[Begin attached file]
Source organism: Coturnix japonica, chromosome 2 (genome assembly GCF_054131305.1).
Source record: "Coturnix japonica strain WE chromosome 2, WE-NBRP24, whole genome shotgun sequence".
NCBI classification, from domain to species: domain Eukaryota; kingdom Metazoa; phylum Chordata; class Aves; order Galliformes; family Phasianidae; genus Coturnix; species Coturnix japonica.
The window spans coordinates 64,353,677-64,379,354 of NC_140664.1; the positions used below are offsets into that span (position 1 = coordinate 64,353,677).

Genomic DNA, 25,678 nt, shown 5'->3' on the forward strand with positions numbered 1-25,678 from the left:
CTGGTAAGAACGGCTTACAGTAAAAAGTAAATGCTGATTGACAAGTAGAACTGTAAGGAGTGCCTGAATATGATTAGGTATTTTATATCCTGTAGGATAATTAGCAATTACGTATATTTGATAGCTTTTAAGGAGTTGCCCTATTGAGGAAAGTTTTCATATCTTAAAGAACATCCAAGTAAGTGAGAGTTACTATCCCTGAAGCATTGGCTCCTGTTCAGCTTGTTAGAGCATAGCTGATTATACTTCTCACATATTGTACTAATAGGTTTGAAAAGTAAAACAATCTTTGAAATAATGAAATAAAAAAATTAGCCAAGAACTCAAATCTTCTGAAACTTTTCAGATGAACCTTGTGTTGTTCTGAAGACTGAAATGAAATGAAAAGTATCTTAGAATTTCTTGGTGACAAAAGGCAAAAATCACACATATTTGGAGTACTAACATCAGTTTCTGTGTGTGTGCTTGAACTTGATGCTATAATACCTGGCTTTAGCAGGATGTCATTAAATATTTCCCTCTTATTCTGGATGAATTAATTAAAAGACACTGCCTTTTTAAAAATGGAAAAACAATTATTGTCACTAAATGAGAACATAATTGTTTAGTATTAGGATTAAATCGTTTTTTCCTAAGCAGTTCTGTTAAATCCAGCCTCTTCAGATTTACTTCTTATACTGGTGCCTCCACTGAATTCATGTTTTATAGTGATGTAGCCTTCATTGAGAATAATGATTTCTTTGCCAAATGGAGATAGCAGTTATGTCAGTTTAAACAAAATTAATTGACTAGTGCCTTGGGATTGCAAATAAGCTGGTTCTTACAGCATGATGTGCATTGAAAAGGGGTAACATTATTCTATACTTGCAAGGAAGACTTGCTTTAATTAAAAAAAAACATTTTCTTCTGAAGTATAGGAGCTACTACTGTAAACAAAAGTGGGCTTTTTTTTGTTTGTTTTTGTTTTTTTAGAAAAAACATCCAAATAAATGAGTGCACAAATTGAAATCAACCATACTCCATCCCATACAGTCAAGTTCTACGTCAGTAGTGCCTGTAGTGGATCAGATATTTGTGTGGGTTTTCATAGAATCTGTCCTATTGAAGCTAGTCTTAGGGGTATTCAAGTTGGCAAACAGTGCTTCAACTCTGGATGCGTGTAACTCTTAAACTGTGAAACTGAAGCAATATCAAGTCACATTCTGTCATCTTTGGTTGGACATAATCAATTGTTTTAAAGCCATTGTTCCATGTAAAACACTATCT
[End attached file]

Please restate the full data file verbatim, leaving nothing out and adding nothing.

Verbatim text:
Source organism: Coturnix japonica, chromosome 2 (genome assembly GCF_054131305.1).
Source record: "Coturnix japonica strain WE chromosome 2, WE-NBRP24, whole genome shotgun sequence".
NCBI classification, from domain to species: domain Eukaryota; kingdom Metazoa; phylum Chordata; class Aves; order Galliformes; family Phasianidae; genus Coturnix; species Coturnix japonica.
The window spans coordinates 64,353,677-64,379,354 of NC_140664.1; the positions used below are offsets into that span (position 1 = coordinate 64,353,677).

Genomic DNA, 25,678 nt, shown 5'->3' on the forward strand with positions numbered 1-25,678 from the left:
CTGGTAAGAACGGCTTACAGTAAAAAGTAAATGCTGATTGACAAGTAGAACTGTAAGGAGTGCCTGAATATGATTAGGTATTTTATATCCTGTAGGATAATTAGCAATTACGTATATTTGATAGCTTTTAAGGAGTTGCCCTATTGAGGAAAGTTTTCATATCTTAAAGAACATCCAAGTAAGTGAGAGTTACTATCCCTGAAGCATTGGCTCCTGTTCAGCTTGTTAGAGCATAGCTGATTATACTTCTCACATATTGTACTAATAGGTTTGAAAAGTAAAACAATCTTTGAAATAATGAAATAAAAAAATTAGCCAAGAACTCAAATCTTCTGAAACTTTTCAGATGAACCTTGTGTTGTTCTGAAGACTGAAATGAAATGAAAAGTATCTTAGAATTTCTTGGTGACAAAAGGCAAAAATCACACATATTTGGAGTACTAACATCAGTTTCTGTGTGTGTGCTTGAACTTGATGCTATAATACCTGGCTTTAGCAGGATGTCATTAAATATTTCCCTCTTATTCTGGATGAATTAATTAAAAGACACTGCCTTTTTAAAAATGGAAAAACAATTATTGTCACTAAATGAGAACATAATTGTTTAGTATTAGGATTAAATCGTTTTTTCCTAAGCAGTTCTGTTAAATCCAGCCTCTTCAGATTTACTTCTTATACTGGTGCCTCCACTGAATTCATGTTTTATAGTGATGTAGCCTTCATTGAGAATAATGATTTCTTTGCCAAATGGAGATAGCAGTTATGTCAGTTTAAACAAAATTAATTGACTAGTGCCTTGGGATTGCAAATAAGCTGGTTCTTACAGCATGATGTGCATTGAAAAGGGGTAACATTATTCTATACTTGCAAGGAAGACTTGCTTTAATTAAAAAAAAACATTTTCTTCTGAAGTATAGGAGCTACTACTGTAAACAAAAGTGGGCTTTTTTTTGTTTGTTTTTGTTTTTTTAGAAAAAACATCCAAATAAATGAGTGCACAAATTGAAATCAACCATACTCCATCCCATACAGTCAAGTTCTACGTCAGTAGTGCCTGTAGTGGATCAGATATTTGTGTGGGTTTTCATAGAATCTGTCCTATTGAAGCTAGTCTTAGGGGTATTCAAGTTGGCAAACAGTGCTTCAACTCTGGATGCGTGTAACTCTTAAACTGTGAAACTGAAGCAATATCAAGTCACATTCTGTCATCTTTGGTTGGACATAATCAATTGTTTTAAAGCCATTGTTCCATGTAAAACACTATCT